Ten GWh of sodium-ion batteries expected to be installed by 2025 – report

Metal sodium on an hourglass. (Reference image by Nefronus, Wikimedia Commons.)

A recent report by IDTechEx predicts that by 2025, around 10 GWh of sodium-ion batteries will be installed as significant manufacturing capacities come online and existing lithium-ion lines are converted to Na-ion production.

“Success (or failure) for one player can significantly impact the market. A CAGR of 27% is expected for the period 2025-2033,” the dossier reads. “Growth follows a similar market growth rate as that of Li-ion batteries. Over the next 10 years, the addressable markets will likely be far higher than the expansion of Na-ion supply chains and manufacturing capacities or even demand. But there may be potential for more rapid growth than forecast once the technology is trusted, qualified, bankable, available, etc.”

According to the market analyst, it is important to consider that Na-ion is a drop-in technology to Li-ion’s current production lines, as gigafactories can be retrofitted to produce Na-ion cells relatively quickly.

“The production capacities of the material manufacturers also indicate that significantly more companies will build their own sodium batteries in 2024 and that there could be much larger capacities in 2025,” the document states.

IDTechEx’s experts also note that there is currently no cost-effective battery technology with an energy density between lead and lithium batteries.

The analyst’s data show that the average cell cost for Na-ion batteries is $87/kWh taking different chemistries into account.

“By the end of the decade, the production cost of Na-ion battery cells using primarily iron and manganese will probably bottom out at around $40/kWh, which would be around $50/kWh at the pack level,” the report points out. “Na-ion cells are likely to come at a price premium initially, but IDTechEx expects a drop in cost/price in the short term through manufacturing efficiencies, scale, and technology development. However, long-term cost reductions become harder as technology and manufacturing become more established and mature.“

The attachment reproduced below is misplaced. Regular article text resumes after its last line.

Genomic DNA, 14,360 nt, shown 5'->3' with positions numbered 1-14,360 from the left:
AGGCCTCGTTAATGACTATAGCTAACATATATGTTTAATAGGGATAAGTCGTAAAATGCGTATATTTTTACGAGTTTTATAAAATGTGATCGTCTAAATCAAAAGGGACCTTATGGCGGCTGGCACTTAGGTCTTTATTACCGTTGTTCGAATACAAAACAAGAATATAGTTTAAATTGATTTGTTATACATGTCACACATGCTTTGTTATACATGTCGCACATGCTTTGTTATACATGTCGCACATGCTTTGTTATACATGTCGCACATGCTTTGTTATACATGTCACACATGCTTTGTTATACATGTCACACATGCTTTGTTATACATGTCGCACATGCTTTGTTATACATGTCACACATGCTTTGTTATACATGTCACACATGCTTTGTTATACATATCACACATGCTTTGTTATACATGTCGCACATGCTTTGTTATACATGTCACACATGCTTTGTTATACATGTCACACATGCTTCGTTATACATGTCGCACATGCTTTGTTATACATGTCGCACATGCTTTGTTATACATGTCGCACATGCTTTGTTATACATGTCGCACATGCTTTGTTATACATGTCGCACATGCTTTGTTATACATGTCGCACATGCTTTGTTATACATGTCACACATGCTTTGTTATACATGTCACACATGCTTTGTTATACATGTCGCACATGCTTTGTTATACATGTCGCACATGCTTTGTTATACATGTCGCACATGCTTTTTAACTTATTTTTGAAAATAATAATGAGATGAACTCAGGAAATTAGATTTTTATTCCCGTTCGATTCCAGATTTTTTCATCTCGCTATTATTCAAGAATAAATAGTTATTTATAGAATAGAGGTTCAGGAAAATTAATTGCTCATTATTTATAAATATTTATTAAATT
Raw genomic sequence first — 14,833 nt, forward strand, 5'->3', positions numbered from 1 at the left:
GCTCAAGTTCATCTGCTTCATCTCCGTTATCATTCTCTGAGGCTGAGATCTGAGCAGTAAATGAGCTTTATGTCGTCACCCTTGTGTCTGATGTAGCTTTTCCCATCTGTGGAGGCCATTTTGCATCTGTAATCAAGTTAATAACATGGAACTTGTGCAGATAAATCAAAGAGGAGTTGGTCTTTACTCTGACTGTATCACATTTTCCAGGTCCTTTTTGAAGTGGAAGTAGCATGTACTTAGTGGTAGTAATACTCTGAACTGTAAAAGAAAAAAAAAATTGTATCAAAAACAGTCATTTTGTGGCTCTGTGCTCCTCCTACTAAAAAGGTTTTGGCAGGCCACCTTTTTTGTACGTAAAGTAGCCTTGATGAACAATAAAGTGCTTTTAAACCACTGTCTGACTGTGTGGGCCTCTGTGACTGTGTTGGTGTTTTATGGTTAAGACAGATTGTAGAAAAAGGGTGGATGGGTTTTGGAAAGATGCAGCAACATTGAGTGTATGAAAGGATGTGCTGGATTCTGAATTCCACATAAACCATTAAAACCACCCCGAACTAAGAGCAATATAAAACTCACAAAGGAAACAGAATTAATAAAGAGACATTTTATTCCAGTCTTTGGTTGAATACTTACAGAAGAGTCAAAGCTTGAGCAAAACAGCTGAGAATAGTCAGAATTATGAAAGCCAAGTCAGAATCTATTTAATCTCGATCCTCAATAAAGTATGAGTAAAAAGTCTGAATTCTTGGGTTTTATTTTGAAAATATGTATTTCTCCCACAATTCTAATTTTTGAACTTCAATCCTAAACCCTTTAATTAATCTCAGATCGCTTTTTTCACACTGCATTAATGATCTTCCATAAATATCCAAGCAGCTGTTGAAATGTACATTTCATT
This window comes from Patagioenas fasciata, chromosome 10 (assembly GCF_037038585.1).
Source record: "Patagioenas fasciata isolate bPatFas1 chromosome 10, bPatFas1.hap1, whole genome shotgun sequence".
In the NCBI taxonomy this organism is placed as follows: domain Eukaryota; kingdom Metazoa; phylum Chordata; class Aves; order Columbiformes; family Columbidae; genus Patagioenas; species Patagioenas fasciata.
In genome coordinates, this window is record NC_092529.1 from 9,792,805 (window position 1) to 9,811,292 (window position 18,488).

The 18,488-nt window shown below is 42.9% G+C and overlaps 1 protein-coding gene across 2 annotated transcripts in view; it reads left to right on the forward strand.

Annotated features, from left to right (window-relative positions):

Ten GWh of sodium-ion batteries expected to be installed by 2025 - report
Cell specifications, expected applications, and mass production plans of Na-ion battery players. Note: Gen 1 cell specifications as achieved are shown here, with gen 2 cell targeted energy densities listed. Source: IDTechEx.

The paper explains that for most EVs, volumetric energy density is the first or second priority because the more space a battery cell takes up for a given energy density, the fewer cells you can squeeze under a vehicle, limiting range. For grid storage, the space that the battery packs take up doesn’t affect their commercial viability, and the priority is the cost per kWh per cycle.

“Commercial energy storage is all about cost control, and this is where sodium ions can potentially dominate other chemistries. The greatest potential in transport applications for Na-ion batteries exists wherever the energy density of lithium batteries is not fully utilized,” the document reads. “This includes almost all-electric cars with a so-called standard range, i.e., reduced battery capacity compared to more expensive models of the same construction. There, sodium batteries with higher charging speeds and less capacity loss in cold temperatures could represent a very attractive alternative. Above all, thanks to this alternative energy storage technology, lithium batteries will be available where they are truly indispensable.”

In the view of IDTechEx, the sodium-ion chemistry will be well-suited to complement, rather than displace, the existing and future lithium-ion technologies in many applications, particularly in contexts where local access to lithium-ion raw materials is limited and energy security and geopolitical concerns are rising.

“Diversification of battery chemistries is critical for long-term capacity growth. It should be self-evident that no single battery chemistry possesses all the attributes for every single application – each market has its nuances and requires unique solutions,” the dossier states.